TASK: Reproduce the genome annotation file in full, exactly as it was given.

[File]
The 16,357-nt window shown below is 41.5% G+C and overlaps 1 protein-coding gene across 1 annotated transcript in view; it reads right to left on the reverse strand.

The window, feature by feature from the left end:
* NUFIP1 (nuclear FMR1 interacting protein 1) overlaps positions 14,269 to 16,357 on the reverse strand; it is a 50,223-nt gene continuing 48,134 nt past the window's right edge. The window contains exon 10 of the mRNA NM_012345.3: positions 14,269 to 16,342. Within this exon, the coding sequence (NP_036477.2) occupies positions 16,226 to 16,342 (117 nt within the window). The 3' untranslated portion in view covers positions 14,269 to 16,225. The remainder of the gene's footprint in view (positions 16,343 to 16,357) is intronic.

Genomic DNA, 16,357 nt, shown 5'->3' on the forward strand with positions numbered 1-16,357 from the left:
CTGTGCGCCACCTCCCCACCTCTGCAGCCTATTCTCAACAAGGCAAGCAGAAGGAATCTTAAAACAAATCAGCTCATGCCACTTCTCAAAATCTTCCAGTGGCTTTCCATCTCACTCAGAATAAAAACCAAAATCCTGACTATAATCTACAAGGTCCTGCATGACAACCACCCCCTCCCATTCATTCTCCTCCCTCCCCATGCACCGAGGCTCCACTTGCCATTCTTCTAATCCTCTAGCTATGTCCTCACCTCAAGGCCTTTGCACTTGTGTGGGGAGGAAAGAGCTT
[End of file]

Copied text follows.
The 16,357-nt window shown below is 41.5% G+C and overlaps 1 protein-coding gene across 1 annotated transcript in view; it reads right to left on the reverse strand.

The window, feature by feature from the left end:
* NUFIP1 (nuclear FMR1 interacting protein 1) overlaps positions 14,269 to 16,357 on the reverse strand; it is a 50,223-nt gene continuing 48,134 nt past the window's right edge. The window contains exon 10 of the mRNA NM_012345.3: positions 14,269 to 16,342. Within this exon, the coding sequence (NP_036477.2) occupies positions 16,226 to 16,342 (117 nt within the window). The 3' untranslated portion in view covers positions 14,269 to 16,225. The remainder of the gene's footprint in view (positions 16,343 to 16,357) is intronic.

Genomic DNA, 16,357 nt, shown 5'->3' on the forward strand with positions numbered 1-16,357 from the left:
CTGTGCGCCACCTCCCCACCTCTGCAGCCTATTCTCAACAAGGCAAGCAGAAGGAATCTTAAAACAAATCAGCTCATGCCACTTCTCAAAATCTTCCAGTGGCTTTCCATCTCACTCAGAATAAAAACCAAAATCCTGACTATAATCTACAAGGTCCTGCATGACAACCACCCCCTCCCATTCATTCTCCTCCCTCCCCATGCACCGAGGCTCCACTTGCCATTCTTCTAATCCTCTAGCTATGTCCTCACCTCAAGGCCTTTGCACTTGTGTGGGGAGGAAAGAGCTT